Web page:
A federal judge on May 20 struck down Pennsylvania’s ban on same-sex marriage. U.S. District Judge John E. Jones III said the law is unconstitutional.
He wrote, “In the 60 years since Brown was decided, ‘separate’ has thankfully faded into history, and only ‘equal’ remains. Similarly, in future generations the label same-sex marriage will be abandoned, to be replaced simply by marriage. We are a better people than what these laws represent, and it is time to discard them into the ash heap of history.”
Since last June, when the U.S. Supreme Court overturned the federal ban on gay marriage, federal judges in 10 states have overturned laws or amendments barring gay couples from marrying.
“Today a federal judge appointed by President George W. Bush became the latest to uphold the most sacred ideals of this nation and our Constitution – that justice and equality matter above all else,” said Chad Griffin of the Human Rights Campaign. “It seems that every passing day brings LGBT Americans a new victory in our unwavering march toward justice.”
Griffin also thanked attorneys at the ACLU of Pennsylvania and ACLU national, the attorneys of Hangley Aronchick Segal Pudlin & Schiller, and the plaintiffs who brought the case.
“The inescapable reality of full equality under the law is now one step closer,” Griffin said.
Jones issued his finding in Whitewood v. Wolf, which was filed on July 9, 2013 by the ACLU of Pennsylvania, the ACLU and counsel from the law firm of Hangley Aronchick Segal Pudlin & Schiller on behalf of 21 Pennsylvanians seeking the right to marry or for the commonwealth to recognize their out-of-state marriages.
"We are overjoyed that we will finally be able to get married in our home state in front of our family and friends,” said Christine Donato, who has been in a committed relationship with Sandy Ferlaine for 17 years. They have a six-year-old son, Henry.
The suit challenges a law passed by the state Legislature in 1996 that restricts marriage to the union of one man and one woman.
“The court, in a bell-ringing opinion, has explained in crystal clear language why the promises of our Constitution extend to all Pennsylvanians. We urge the commonwealth to take whatever steps are necessary to allow marriages to proceed and the celebrations to begin immediately. What a great day!” said Mark Aronchick of Hangley Aronchick Segal Pudlin & Schiller.
Last summer, Pennsylvania Attorney General Kathleen Kane announced she would not defend the state’s marriage ban.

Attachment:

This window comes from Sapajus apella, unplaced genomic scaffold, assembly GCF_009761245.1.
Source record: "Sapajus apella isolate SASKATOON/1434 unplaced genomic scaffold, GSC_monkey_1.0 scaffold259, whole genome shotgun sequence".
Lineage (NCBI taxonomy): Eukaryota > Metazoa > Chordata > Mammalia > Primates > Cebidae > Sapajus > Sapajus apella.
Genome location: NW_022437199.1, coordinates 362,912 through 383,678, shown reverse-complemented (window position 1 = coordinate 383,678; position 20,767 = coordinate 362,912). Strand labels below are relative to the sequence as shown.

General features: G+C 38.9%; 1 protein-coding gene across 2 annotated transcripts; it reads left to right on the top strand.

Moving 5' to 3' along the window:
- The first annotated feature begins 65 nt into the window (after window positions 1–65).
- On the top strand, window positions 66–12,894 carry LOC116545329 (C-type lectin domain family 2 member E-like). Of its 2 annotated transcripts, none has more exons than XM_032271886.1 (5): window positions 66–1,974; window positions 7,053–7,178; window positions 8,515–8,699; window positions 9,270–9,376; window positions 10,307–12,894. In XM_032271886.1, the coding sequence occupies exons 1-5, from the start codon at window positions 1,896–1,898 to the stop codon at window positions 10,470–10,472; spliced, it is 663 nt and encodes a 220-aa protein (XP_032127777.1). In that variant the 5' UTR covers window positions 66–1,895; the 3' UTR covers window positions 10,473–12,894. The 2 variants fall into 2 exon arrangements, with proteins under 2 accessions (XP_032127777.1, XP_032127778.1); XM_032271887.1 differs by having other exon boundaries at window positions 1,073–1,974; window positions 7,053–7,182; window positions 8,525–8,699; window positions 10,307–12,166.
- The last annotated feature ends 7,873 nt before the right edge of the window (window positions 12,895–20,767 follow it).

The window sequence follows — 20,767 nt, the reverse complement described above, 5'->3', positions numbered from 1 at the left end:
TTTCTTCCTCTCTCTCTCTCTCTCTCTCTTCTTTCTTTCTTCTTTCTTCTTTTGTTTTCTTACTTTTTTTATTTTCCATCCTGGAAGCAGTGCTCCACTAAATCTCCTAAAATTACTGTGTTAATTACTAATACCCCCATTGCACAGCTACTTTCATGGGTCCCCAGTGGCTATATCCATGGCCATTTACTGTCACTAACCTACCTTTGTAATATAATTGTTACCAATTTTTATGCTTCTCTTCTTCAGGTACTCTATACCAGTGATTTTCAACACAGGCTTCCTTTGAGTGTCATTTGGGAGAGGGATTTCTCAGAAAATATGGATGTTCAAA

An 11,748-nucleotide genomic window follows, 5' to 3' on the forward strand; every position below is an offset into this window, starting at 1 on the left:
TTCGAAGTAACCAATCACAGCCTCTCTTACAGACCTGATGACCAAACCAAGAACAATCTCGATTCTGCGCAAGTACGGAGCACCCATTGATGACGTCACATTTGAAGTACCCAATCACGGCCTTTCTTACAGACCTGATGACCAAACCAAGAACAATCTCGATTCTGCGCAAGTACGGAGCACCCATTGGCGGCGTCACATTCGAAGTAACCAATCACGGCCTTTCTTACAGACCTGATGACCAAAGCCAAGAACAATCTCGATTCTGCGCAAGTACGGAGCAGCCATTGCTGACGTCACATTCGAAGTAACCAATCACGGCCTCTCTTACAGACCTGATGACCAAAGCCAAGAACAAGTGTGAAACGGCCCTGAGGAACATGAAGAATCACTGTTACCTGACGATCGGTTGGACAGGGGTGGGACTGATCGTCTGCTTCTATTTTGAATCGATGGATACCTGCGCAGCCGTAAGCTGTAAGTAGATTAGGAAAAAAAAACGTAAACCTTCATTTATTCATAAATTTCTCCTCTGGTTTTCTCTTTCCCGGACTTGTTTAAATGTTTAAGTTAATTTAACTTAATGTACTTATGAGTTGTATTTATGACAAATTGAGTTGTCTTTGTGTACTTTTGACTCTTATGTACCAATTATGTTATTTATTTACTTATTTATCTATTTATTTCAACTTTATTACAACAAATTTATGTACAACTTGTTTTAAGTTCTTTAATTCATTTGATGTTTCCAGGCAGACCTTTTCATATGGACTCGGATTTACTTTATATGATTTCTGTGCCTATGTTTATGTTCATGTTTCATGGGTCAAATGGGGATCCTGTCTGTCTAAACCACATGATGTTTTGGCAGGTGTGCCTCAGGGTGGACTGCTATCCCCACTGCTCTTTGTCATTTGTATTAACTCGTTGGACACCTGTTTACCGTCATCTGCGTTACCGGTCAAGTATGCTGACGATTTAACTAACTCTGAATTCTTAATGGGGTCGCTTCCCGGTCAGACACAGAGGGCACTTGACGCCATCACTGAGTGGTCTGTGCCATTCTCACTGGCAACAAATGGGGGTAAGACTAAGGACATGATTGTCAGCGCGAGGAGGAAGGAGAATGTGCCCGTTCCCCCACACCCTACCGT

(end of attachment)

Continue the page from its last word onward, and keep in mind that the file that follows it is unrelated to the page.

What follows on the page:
There was no stay issued with Jones' ruling, which meant gay couples could immediately begin seeking marriage licenses. However, there is a three-day wait period for a wedding.
Republican Gov. Tom Corbett has defended the ban, but on May 21 he announced that he would not appeal the ruling. Other Republicans who withdrew defense of marriage bans include Gov. Brian Sandoval of Nevada, Gov. Chris Christie of New Jersey and former Gov. Arnold Schwarzenegger of California.
In a statement, Corbett said, "I have thoroughly reviewed Judge Jones’ opinion in the Whitewood case. Given the high legal threshold set forth by Judge Jones in this case, the case is extremely unlikely to succeed on appeal. Therefore, after review of the opinion and on the advice of my Commonwealth legal team, I have decided not to appeal Judge Jones’ decision."
“Gov. Corbett did the right thing in not standing in the way of thousands of loving couples’ ability to make lifelong commitments to each other through marriage,” said Griffin.
Eighteen states and the District of Columbia currently allow same-sex couples to marry. Pennsylvania is now poised to become No. 19.
“This is a momentous day for our clients and all same-sex couples in Pennsylvania who want to have their love and commitment to each other recognized in the same way as that of other couples,” said Reggie Shuford, executive director of the ACLU of Pennsylvania.
More than 70 marriage equality cases are pending in the courts in 29 states, including Wisconsin, as well as in Puerto Rico.